Poster Presentation 2014 International Biophysics Congress

Mass-production, characterization, functionalization and imaging of nanoruby photoluminescent probes towards imaging of GPCR-signaling events, with single-particle precision (#424)

Varun K.A. Sreenivasan 1 , Wan Aizuddin Wan Razali 1 , Carlo Bradac 1 , Ekaterina A. Grebenik 1 , Marina Santiago 1 , Ewa M. Goldys 1 , Mark Connor 1 , Andrei Zvyagin 1
  1. Macquarie University, North Ryde, NSW, Australia

Cell signaling studies are hindered by the challenge of simultaneously visualizing more than one pathway downstream of receptor activation. We introduce newly developed nanorubies, characterized with excellent biocompatibility, ready surface functionalization, colloidal stability, strong photoluminescence, high photostability, narrow emission spectra and long emission lifetime, to simultaneously visualize opioid-triggered cellular hyperpolarization and ligand-receptor internalization.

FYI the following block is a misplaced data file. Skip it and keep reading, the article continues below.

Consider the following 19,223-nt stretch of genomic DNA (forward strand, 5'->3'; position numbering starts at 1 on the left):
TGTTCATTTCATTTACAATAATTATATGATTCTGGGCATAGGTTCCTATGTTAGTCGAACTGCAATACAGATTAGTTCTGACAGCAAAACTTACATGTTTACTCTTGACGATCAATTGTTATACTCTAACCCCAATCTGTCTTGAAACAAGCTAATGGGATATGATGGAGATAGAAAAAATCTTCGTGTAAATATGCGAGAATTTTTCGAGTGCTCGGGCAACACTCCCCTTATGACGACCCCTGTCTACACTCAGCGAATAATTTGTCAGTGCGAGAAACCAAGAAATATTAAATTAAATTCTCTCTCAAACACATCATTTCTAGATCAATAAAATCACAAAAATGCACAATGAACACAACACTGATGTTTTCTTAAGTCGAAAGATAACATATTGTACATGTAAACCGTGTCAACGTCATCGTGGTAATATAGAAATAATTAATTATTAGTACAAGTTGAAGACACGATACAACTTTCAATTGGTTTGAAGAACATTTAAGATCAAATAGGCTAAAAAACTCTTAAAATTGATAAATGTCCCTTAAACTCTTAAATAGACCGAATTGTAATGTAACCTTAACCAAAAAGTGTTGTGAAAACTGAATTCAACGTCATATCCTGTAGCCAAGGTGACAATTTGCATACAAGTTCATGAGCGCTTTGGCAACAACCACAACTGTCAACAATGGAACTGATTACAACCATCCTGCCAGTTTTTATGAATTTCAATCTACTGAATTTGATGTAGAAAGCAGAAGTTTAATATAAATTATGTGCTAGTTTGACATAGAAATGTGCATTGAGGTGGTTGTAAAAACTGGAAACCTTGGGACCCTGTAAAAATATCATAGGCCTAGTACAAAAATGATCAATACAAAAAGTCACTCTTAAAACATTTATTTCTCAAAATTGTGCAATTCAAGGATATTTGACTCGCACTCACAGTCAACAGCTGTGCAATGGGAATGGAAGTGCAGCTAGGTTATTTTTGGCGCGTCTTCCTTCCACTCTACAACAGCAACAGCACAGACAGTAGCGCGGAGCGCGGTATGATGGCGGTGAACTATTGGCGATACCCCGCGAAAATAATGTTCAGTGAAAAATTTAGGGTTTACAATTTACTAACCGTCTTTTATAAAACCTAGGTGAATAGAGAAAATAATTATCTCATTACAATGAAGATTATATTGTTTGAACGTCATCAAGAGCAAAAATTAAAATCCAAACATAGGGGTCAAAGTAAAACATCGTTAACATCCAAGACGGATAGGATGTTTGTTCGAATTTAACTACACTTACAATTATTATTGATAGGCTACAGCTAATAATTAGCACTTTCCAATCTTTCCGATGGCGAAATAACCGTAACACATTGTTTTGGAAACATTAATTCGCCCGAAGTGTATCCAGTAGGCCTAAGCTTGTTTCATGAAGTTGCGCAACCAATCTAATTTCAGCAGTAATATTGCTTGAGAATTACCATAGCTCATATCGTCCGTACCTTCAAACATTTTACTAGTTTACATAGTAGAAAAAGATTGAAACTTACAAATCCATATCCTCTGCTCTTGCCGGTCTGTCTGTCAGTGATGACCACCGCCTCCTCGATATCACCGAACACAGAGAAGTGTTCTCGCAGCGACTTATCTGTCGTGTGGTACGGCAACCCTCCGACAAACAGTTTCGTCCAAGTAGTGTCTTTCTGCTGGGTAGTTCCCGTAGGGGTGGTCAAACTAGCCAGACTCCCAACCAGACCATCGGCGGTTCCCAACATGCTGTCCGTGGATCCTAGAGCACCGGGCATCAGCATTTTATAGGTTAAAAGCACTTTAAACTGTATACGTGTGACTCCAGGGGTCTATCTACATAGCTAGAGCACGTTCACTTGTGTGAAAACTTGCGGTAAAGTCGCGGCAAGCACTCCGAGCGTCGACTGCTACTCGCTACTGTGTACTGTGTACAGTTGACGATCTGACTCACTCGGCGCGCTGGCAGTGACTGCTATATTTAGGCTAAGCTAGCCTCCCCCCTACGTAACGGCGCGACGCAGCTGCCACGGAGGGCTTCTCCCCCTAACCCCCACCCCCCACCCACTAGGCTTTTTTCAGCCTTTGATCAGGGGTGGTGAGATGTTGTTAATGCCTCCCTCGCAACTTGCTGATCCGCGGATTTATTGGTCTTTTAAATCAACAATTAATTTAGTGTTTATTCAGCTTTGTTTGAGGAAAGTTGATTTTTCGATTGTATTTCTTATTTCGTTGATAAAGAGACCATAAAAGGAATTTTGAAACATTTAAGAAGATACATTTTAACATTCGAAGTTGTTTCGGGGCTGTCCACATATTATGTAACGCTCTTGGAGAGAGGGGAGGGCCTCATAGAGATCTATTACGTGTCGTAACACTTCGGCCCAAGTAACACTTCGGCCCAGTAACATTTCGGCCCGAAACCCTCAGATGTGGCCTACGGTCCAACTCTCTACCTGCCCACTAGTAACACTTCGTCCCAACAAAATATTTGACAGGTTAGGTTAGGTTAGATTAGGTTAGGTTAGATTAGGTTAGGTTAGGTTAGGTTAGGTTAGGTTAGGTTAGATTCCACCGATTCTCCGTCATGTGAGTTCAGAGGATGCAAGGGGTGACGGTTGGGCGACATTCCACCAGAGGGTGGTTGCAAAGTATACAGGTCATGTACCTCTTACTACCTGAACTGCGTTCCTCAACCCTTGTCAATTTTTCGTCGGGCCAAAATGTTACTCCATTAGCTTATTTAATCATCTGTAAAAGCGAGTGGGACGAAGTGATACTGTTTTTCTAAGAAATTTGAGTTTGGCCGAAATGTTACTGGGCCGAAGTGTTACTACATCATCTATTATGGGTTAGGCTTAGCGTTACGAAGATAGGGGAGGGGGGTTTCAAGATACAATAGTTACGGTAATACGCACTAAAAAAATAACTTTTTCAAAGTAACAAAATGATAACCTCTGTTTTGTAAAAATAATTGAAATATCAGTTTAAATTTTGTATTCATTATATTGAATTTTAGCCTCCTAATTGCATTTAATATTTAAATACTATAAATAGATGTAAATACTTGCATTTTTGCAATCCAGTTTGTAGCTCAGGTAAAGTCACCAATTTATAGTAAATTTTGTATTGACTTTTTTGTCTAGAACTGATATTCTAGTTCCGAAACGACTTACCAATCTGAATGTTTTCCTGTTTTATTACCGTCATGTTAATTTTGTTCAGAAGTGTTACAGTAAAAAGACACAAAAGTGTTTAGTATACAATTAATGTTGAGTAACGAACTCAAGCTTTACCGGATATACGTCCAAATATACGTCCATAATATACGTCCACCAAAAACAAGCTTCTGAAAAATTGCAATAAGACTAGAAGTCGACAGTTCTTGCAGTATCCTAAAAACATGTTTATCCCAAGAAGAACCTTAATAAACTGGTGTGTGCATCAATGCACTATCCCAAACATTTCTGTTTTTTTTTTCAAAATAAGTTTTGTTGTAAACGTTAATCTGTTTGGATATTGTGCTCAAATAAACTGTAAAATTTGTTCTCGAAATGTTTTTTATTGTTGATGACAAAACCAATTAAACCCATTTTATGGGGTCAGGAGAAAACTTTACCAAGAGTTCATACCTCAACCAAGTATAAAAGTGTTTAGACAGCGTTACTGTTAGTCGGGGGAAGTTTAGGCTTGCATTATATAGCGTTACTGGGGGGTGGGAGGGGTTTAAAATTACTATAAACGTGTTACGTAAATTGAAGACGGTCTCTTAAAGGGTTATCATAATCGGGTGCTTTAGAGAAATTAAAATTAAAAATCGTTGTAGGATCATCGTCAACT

Biocompatible nanoruby particles were synthesized from bulk ruby crystals using a high-energy ball milling technique. Particle separation and chemical etching procedures were established in similar alumina nanocrystals, which resulted in nanoalumina with a median size of 25 and 50 nm, based on TEM and DLS analyses, respectively, with 96% purity based on EDS. As a step towards nanoruby-opioid conjugation, nanoalumina surface was biofunctionalized with amine groups, replacing the pristine hydroxyl groups, to enable direction covalent conjugation of carboxyl-bearing opioid ligands. The –NH2 terminal groups were stable for several days of testing, monitored by a positive shift in the zetapotential by >20 mV and absorption peaks in the infrared spectrum at 1490, 2795-2991, 1330 and 1490 nm, corresponding to primary amine, methyl groups, C-Si and C-N bonds. Fluorescence imaging of single nanorubies was confirmed by correlative imaging with atomic force microscopy. Single particles of size ≈30 nm were visualized with diffraction limited resolution, over an area of 100 m x 100 m with ≈1 s imaging time. Single nanorubies appeared conspicuous in highly fluorescent cellular and hyperpolarization-sensitive dye-rich environment, made possible by time-gated photoluminescence detection scheme. These results open up the possibility of ultrafast, simultaneous, single-particle sensitive imaging of two linked cell-signaling events that follow opioid:opioid-receptor binding, namely, hyperpolarization and ligand internalization.